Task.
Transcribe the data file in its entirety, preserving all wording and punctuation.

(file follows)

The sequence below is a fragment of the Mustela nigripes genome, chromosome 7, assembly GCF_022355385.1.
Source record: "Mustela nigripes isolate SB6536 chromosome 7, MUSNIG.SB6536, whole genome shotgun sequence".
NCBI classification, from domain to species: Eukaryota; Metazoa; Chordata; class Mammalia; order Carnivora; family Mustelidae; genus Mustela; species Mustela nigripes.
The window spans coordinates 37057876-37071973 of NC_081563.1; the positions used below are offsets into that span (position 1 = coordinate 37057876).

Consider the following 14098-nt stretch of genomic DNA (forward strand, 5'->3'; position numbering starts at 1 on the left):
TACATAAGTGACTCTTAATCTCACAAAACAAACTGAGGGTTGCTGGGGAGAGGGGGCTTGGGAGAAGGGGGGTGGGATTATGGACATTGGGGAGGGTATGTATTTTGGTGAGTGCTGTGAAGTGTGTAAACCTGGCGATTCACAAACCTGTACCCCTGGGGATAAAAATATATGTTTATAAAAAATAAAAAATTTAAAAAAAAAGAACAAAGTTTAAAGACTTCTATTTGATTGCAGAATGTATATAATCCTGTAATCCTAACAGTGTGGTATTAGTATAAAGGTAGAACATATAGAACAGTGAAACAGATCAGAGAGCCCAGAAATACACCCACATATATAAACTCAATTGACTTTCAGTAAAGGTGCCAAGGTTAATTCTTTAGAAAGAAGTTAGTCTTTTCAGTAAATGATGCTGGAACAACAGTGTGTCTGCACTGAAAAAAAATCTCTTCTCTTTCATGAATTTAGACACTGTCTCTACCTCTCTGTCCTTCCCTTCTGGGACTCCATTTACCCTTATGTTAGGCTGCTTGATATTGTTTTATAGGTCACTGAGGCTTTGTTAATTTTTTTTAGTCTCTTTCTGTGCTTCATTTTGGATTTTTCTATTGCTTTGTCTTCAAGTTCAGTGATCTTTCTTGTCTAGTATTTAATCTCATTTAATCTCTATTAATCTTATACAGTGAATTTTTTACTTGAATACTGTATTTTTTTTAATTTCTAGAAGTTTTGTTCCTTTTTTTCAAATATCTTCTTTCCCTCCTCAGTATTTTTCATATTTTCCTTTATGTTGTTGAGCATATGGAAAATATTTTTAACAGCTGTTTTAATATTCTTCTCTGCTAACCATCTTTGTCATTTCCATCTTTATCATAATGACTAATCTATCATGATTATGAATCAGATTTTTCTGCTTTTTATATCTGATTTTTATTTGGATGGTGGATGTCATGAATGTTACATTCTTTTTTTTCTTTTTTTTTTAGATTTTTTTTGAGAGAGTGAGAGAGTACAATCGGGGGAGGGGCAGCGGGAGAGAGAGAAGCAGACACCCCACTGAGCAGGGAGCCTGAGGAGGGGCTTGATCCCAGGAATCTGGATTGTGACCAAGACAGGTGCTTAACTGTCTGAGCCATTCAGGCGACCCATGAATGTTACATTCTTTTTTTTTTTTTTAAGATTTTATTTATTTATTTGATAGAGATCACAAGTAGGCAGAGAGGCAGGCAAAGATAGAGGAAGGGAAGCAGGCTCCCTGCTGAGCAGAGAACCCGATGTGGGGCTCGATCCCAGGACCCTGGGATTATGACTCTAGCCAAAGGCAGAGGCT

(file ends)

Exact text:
The sequence below is a fragment of the Mustela nigripes genome, chromosome 7, assembly GCF_022355385.1.
Source record: "Mustela nigripes isolate SB6536 chromosome 7, MUSNIG.SB6536, whole genome shotgun sequence".
NCBI classification, from domain to species: Eukaryota; Metazoa; Chordata; class Mammalia; order Carnivora; family Mustelidae; genus Mustela; species Mustela nigripes.
The window spans coordinates 37057876-37071973 of NC_081563.1; the positions used below are offsets into that span (position 1 = coordinate 37057876).

Consider the following 14098-nt stretch of genomic DNA (forward strand, 5'->3'; position numbering starts at 1 on the left):
TACATAAGTGACTCTTAATCTCACAAAACAAACTGAGGGTTGCTGGGGAGAGGGGGCTTGGGAGAAGGGGGGTGGGATTATGGACATTGGGGAGGGTATGTATTTTGGTGAGTGCTGTGAAGTGTGTAAACCTGGCGATTCACAAACCTGTACCCCTGGGGATAAAAATATATGTTTATAAAAAATAAAAAATTTAAAAAAAAAGAACAAAGTTTAAAGACTTCTATTTGATTGCAGAATGTATATAATCCTGTAATCCTAACAGTGTGGTATTAGTATAAAGGTAGAACATATAGAACAGTGAAACAGATCAGAGAGCCCAGAAATACACCCACATATATAAACTCAATTGACTTTCAGTAAAGGTGCCAAGGTTAATTCTTTAGAAAGAAGTTAGTCTTTTCAGTAAATGATGCTGGAACAACAGTGTGTCTGCACTGAAAAAAAATCTCTTCTCTTTCATGAATTTAGACACTGTCTCTACCTCTCTGTCCTTCCCTTCTGGGACTCCATTTACCCTTATGTTAGGCTGCTTGATATTGTTTTATAGGTCACTGAGGCTTTGTTAATTTTTTTTAGTCTCTTTCTGTGCTTCATTTTGGATTTTTCTATTGCTTTGTCTTCAAGTTCAGTGATCTTTCTTGTCTAGTATTTAATCTCATTTAATCTCTATTAATCTTATACAGTGAATTTTTTACTTGAATACTGTATTTTTTTTAATTTCTAGAAGTTTTGTTCCTTTTTTTCAAATATCTTCTTTCCCTCCTCAGTATTTTTCATATTTTCCTTTATGTTGTTGAGCATATGGAAAATATTTTTAACAGCTGTTTTAATATTCTTCTCTGCTAACCATCTTTGTCATTTCCATCTTTATCATAATGACTAATCTATCATGATTATGAATCAGATTTTTCTGCTTTTTATATCTGATTTTTATTTGGATGGTGGATGTCATGAATGTTACATTCTTTTTTTTCTTTTTTTTTTAGATTTTTTTTGAGAGAGTGAGAGAGTACAATCGGGGGAGGGGCAGCGGGAGAGAGAGAAGCAGACACCCCACTGAGCAGGGAGCCTGAGGAGGGGCTTGATCCCAGGAATCTGGATTGTGACCAAGACAGGTGCTTAACTGTCTGAGCCATTCAGGCGACCCATGAATGTTACATTCTTTTTTTTTTTTTTAAGATTTTATTTATTTATTTGATAGAGATCACAAGTAGGCAGAGAGGCAGGCAAAGATAGAGGAAGGGAAGCAGGCTCCCTGCTGAGCAGAGAACCCGATGTGGGGCTCGATCCCAGGACCCTGGGATTATGACTCTAGCCAAAGGCAGAGGCT